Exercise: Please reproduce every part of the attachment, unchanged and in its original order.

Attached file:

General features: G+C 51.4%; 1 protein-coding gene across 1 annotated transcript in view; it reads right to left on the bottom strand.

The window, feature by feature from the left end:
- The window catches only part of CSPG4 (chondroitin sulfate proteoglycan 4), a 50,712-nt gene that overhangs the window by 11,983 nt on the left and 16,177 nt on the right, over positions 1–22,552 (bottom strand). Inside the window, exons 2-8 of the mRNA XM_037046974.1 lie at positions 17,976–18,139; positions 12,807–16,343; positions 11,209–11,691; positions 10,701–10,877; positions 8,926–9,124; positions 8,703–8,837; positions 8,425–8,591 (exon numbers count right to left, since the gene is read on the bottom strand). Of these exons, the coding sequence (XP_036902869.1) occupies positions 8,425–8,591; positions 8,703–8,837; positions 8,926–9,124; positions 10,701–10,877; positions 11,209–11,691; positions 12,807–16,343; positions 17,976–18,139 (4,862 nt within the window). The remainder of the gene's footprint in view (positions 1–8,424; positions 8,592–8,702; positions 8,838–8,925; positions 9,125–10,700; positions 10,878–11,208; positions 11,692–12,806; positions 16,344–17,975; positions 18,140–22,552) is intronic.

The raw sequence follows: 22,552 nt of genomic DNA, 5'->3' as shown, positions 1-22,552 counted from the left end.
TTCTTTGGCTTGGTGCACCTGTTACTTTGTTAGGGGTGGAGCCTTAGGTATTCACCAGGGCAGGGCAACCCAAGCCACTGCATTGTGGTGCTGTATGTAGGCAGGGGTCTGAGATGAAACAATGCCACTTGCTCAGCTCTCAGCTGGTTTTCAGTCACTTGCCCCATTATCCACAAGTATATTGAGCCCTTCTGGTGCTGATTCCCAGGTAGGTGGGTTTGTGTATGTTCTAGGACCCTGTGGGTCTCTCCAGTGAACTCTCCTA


General features: G+C 51.4%; 1 protein-coding gene across 1 annotated transcript in view; it reads right to left on the bottom strand.

The window, feature by feature from the left end:
- The window catches only part of CSPG4 (chondroitin sulfate proteoglycan 4), a 50,712-nt gene that overhangs the window by 11,983 nt on the left and 16,177 nt on the right, over positions 1–22,552 (bottom strand). Inside the window, exons 2-8 of the mRNA XM_037046974.1 lie at positions 17,976–18,139; positions 12,807–16,343; positions 11,209–11,691; positions 10,701–10,877; positions 8,926–9,124; positions 8,703–8,837; positions 8,425–8,591 (exon numbers count right to left, since the gene is read on the bottom strand). Of these exons, the coding sequence (XP_036902869.1) occupies positions 8,425–8,591; positions 8,703–8,837; positions 8,926–9,124; positions 10,701–10,877; positions 11,209–11,691; positions 12,807–16,343; positions 17,976–18,139 (4,862 nt within the window). The remainder of the gene's footprint in view (positions 1–8,424; positions 8,592–8,702; positions 8,838–8,925; positions 9,125–10,700; positions 10,878–11,208; positions 11,692–12,806; positions 16,344–17,975; positions 18,140–22,552) is intronic.

The raw sequence follows: 22,552 nt of genomic DNA, 5'->3' as shown, positions 1-22,552 counted from the left end.
TTCTTTGGCTTGGTGCACCTGTTACTTTGTTAGGGGTGGAGCCTTAGGTATTCACCAGGGCAGGGCAACCCAAGCCACTGCATTGTGGTGCTGTATGTAGGCAGGGGTCTGAGATGAAACAATGCCACTTGCTCAGCTCTCAGCTGGTTTTCAGTCACTTGCCCCATTATCCACAAGTATATTGAGCCCTTCTGGTGCTGATTCCCAGGTAGGTGGGTTTGTGTATGTTCTAGGACCCTGTGGGTCTCTCCAGTGAACTCTCCTA